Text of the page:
a. a launch container for sequentially holding in unique chambers a plurality of stores and being removeably fastened to a transporting vehicle, and having at its breech end means to receive pressurized gas;
b. a plurality of flow means, connected to said means to receive each leading to a distinct and separate chamber;
c. a plurality of firing pin means located one in each of flow means to receive pressurized gas; and
d. a plurality of gas discharge means located one each adjacent said firing pin means to generate a gas discharge and eject a store from said container.

2. A multi-store launcher as described in claim 1 wherein said means to receive comprises a plenum chamber adjacent the breech end.

3. A multi-store launcher as described in claim 1 wherein said flow means comprises a plurality of tubes.

4. A multi-store launcher as described in claim 1 wherein said firing pin means comprises a plurality of projectiles releasingly held by stop means at an entrance to said flow means, with said stop means connected to a plurality of cap means biased to securely cover each said flow means upon failure of each said corresponding stop means.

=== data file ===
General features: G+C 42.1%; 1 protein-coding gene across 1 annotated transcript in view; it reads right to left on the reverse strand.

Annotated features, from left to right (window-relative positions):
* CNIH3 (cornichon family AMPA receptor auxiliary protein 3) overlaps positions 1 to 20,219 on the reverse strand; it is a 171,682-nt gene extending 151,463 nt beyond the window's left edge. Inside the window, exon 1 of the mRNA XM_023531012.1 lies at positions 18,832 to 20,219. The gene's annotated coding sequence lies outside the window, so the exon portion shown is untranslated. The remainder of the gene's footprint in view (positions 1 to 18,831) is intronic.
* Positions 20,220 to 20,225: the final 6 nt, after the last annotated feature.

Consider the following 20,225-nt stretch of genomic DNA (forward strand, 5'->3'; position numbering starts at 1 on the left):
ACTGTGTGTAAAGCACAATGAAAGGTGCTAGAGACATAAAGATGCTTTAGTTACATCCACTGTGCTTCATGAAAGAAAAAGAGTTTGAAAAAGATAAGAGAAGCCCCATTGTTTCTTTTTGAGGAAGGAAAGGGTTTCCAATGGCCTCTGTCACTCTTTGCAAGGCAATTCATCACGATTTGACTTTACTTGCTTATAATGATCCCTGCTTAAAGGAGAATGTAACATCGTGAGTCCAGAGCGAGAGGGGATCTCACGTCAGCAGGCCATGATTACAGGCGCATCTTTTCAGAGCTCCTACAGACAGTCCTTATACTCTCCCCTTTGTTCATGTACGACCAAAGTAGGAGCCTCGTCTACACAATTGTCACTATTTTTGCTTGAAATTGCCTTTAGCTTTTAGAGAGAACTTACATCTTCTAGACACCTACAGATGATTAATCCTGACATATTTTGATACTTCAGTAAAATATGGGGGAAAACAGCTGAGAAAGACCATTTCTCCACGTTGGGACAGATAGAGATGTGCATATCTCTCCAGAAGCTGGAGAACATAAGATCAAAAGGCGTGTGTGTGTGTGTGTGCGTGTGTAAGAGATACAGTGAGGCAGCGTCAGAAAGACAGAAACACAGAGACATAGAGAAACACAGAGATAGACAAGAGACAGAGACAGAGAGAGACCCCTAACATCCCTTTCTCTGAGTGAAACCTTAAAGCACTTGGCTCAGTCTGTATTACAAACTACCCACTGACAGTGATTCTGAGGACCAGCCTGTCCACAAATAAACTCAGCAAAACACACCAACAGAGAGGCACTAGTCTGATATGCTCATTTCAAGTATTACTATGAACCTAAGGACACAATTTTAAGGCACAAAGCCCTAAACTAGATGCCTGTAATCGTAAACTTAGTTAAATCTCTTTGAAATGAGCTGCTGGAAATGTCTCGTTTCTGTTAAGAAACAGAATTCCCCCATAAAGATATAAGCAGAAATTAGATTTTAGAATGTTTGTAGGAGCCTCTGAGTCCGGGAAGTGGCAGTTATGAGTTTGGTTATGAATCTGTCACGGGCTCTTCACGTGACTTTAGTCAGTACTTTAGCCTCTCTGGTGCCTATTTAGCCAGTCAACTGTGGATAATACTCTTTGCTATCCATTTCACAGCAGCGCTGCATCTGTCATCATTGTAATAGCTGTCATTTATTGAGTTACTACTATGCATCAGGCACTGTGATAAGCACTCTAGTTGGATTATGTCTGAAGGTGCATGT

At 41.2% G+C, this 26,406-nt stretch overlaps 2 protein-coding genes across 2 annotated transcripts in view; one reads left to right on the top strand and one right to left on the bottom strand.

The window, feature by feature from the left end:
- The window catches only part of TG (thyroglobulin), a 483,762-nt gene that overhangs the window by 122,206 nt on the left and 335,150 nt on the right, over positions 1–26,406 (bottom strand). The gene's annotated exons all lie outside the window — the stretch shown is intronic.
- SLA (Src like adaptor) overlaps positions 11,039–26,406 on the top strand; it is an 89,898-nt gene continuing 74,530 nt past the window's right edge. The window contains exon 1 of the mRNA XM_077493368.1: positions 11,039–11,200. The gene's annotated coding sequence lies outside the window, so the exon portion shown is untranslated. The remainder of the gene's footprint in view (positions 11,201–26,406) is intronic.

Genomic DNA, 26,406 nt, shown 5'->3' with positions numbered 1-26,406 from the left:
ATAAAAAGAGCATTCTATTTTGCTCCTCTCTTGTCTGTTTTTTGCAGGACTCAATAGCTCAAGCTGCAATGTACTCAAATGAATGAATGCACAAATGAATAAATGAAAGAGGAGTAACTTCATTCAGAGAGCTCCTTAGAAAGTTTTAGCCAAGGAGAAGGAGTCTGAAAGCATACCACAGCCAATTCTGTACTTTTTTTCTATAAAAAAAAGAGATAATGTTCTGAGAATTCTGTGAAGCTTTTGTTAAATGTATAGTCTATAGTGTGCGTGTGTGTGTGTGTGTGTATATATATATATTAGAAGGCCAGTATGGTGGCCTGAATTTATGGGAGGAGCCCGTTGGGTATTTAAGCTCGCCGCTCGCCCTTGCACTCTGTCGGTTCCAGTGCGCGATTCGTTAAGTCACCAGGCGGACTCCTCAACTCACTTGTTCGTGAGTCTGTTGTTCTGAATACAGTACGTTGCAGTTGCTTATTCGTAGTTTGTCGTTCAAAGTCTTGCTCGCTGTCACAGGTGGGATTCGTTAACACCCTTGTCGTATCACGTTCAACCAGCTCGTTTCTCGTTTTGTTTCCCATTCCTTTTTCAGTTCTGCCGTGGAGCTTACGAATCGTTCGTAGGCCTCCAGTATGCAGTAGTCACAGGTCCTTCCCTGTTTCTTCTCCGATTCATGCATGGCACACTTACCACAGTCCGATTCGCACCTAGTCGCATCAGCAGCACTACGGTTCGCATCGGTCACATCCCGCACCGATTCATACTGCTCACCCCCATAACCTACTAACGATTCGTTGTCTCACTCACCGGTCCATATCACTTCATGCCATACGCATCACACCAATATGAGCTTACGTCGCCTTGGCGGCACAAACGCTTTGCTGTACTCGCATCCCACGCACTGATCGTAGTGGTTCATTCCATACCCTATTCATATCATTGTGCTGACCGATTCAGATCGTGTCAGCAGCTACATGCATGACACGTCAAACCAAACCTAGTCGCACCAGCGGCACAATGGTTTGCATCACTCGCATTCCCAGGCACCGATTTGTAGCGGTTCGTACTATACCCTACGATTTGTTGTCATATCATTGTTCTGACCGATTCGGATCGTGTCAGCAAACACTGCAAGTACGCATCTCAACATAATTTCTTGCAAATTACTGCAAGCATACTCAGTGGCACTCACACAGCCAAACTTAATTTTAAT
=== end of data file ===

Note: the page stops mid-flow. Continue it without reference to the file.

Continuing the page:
5. A multi-store launcher as described in claim 4 wherein said stop means comprises a plurality of breakable shear pins, each containing a fault therein to ensure fracture thereof.

6. A multi-store launcher as described in claim 4 wherein said cap means comprises a plurality of lids each pivotably fixed adjacent a flow means to operate from an open position to a closed position.